He talked about the importance of "telling the story with artwork" and showed how he uses the illustrations to add a sub-plot. His work is full of vibrant color, wonderful composition, tons of emotion, and little bit of humor. I have been in awe of his work for a while, but until recently l hadn't realized he was a fellow Arizonan. After his session I got to talk with him, and I'm really looking forward to all he has to share with our local community.

Here are some of the locals I was able to capture.

Author/Illustrators Debbi Haun and Joan Sandin

Juanita Havill and Guy Porfirio at the autograph table.

The line for autographs at Ted Lewin's table.

Performance by Japanese ensemble group during the autograph session.

* More to come later on Cynthia Kadohata. Sorry, no pictures. I was late getting a seat to her "full house" keynote address and wasn't able to get any good photos.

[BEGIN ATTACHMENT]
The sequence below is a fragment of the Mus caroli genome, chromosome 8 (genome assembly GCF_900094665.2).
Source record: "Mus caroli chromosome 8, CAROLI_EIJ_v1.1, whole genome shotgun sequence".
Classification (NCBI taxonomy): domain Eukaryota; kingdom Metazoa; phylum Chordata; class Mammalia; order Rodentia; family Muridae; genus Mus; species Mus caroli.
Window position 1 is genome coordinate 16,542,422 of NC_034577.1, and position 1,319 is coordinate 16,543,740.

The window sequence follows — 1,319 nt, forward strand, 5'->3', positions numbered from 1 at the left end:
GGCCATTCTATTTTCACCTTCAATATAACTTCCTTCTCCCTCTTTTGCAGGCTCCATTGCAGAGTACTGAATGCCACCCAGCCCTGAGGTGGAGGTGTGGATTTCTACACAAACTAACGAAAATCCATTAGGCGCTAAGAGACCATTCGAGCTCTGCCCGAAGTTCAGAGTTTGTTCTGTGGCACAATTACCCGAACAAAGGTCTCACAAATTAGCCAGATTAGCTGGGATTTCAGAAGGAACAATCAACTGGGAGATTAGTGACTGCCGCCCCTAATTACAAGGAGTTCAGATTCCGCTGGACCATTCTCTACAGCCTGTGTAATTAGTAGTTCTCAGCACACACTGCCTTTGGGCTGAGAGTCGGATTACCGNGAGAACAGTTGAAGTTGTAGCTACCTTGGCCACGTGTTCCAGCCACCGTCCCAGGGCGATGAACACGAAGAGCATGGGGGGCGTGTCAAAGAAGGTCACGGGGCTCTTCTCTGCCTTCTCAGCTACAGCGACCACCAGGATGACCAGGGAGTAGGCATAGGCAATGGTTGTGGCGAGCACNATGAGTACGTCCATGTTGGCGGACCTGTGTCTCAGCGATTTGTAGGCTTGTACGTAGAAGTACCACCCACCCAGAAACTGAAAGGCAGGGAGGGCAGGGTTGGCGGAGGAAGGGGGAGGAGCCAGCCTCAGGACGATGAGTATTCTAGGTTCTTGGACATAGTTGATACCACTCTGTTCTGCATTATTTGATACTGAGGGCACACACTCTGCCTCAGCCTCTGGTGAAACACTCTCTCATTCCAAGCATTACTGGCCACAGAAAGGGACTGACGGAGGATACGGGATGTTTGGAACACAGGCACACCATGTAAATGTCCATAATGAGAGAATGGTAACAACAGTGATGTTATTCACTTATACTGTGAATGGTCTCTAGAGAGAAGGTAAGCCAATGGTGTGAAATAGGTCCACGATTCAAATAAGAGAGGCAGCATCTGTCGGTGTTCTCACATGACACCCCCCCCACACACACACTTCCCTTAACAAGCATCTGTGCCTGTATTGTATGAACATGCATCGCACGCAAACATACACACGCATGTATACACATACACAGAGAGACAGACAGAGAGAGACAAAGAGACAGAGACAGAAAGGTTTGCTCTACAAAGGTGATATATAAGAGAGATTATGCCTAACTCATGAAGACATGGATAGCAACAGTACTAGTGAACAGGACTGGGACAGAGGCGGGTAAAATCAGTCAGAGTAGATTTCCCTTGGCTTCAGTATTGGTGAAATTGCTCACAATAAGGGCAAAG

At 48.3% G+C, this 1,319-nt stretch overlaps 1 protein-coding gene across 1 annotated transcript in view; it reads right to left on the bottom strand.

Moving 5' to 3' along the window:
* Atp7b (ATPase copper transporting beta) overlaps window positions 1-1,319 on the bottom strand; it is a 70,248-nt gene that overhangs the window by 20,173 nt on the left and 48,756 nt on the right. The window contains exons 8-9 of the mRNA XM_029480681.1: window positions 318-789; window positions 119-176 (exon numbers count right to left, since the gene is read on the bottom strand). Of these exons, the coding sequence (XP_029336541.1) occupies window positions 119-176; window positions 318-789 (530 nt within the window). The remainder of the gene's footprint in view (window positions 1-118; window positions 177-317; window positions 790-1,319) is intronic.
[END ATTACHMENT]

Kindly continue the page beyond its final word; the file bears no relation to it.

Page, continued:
Monday, March 17, 2008

Be sure to check out the great interview over at 7-imp featuring Kadir Nelson. You'll find in depth information on his latest book We are the Ship. Plus, links to many more interviews. His work has had a huge influence on my own. I find his books awe-inspiring. In the interview, when asked "If you could have three illustrators or author/illustrators over for coffee or a glass of rich, red wine, whom would you choose?" one of his choices was Norman Rockwell. I found this very interesting since I consider Nelson to be our “modern day Rockwell”.

Friday, March 14, 2008

Early Reading

17-month-old who can read
17-month-old who can read

It's never too early to start reading. Really! Can you imagine one of your books capturing a child's attention in this way.

Early Reviews

Star Wars Explained by a 3-year-old!
Star Wars Explained by a 3-year-old!

Worried that your plot may be too complex for a young audience?
I think they can handle it.